Pearson, the global education firm, is using Application Programmer Interfaces (APIs) to consolidate its sprawling IT systems across global departments.
The firm behind the Financial Times, Penguin books and popular textbooks and learning materials, has operated a successful API programme — a hub for external partners to use Pearson's APIs to create apps using its data — since 2012.
Pearson opened several APIs after its clients demanded an open platform to create bespoke dashboards, applications and web services for their students and classes for free. In return, Allen Rodgers, developer network and API programme director at Pearson, said, the firm has improved customer service, met client demands and boosted its branding by offering these free API keys.
Additionally, Pearson occasionally opens its APIs to non-clients free of charge, including not-for-profit company Girls in Technology, Rodgers told ComputerworldUK.
But now the firm is turning to internal APIs to increase the gateways between departments across global regions. These internal APIs will help build a common platform for companies within Pearson's portfolio, as well as across its education departments, to create products and integrate data across its IT systems to glean business insights.
"We have around 200 APIs, each with 10 end points, but there will be a lot more. We have 45,000 people and we do everything from running institutions in UK or South Africa, for example, to producing exams and textbooks."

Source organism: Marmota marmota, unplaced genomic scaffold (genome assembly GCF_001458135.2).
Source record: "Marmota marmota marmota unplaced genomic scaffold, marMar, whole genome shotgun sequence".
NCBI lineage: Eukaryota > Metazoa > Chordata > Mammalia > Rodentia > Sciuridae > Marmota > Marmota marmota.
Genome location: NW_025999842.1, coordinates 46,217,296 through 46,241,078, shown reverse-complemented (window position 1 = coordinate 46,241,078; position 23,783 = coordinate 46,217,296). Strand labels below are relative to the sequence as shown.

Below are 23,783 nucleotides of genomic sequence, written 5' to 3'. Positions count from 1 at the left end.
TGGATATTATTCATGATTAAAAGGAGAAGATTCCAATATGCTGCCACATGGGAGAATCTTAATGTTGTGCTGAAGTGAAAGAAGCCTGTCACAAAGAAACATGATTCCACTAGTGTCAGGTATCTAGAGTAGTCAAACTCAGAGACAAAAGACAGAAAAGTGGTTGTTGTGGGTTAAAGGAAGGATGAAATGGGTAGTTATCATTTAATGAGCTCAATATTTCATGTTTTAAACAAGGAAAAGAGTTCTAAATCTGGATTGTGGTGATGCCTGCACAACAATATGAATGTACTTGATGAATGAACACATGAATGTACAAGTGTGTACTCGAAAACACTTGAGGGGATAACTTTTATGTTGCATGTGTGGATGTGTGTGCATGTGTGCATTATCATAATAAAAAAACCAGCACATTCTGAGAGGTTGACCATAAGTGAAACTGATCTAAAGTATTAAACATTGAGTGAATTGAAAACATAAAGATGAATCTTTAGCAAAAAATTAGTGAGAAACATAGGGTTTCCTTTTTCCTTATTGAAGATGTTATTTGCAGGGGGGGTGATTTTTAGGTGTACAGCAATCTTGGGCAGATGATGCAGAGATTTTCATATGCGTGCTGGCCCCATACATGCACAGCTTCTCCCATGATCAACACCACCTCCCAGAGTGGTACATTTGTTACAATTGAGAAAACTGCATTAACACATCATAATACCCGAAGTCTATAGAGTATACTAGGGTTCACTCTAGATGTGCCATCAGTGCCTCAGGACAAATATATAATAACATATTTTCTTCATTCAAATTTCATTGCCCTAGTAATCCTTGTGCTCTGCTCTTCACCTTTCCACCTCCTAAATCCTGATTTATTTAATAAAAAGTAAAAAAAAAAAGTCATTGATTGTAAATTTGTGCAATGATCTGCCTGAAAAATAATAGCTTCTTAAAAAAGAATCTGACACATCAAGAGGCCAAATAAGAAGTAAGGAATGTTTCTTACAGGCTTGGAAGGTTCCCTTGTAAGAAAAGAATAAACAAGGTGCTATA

Despite its innovative API platform, Pearson is only realising how APIs can benefit Pearson, as opposed to its external partners, Rodgers said. The firm is embarking on a process — that may last several years — of trial and error testing to see which APIs are the most successful.
Rodgers said: "The challenge is the way industry is going in terms of digital. Trying to understand data from each of these systems is forcing us to move these systems into a newer tech stack; in the interim we can simply add APIs.
"We will have thousands of APIs over the next couple of years as and as we expose them, some will be more useful than others. Over the next five years will get to a reasonable set.
"Pearson will be less and less reliant on management systems and intermediary platforms."
Pearson brought in Apigee's API management platform when it first began to consider APIs for its clients in 2010.
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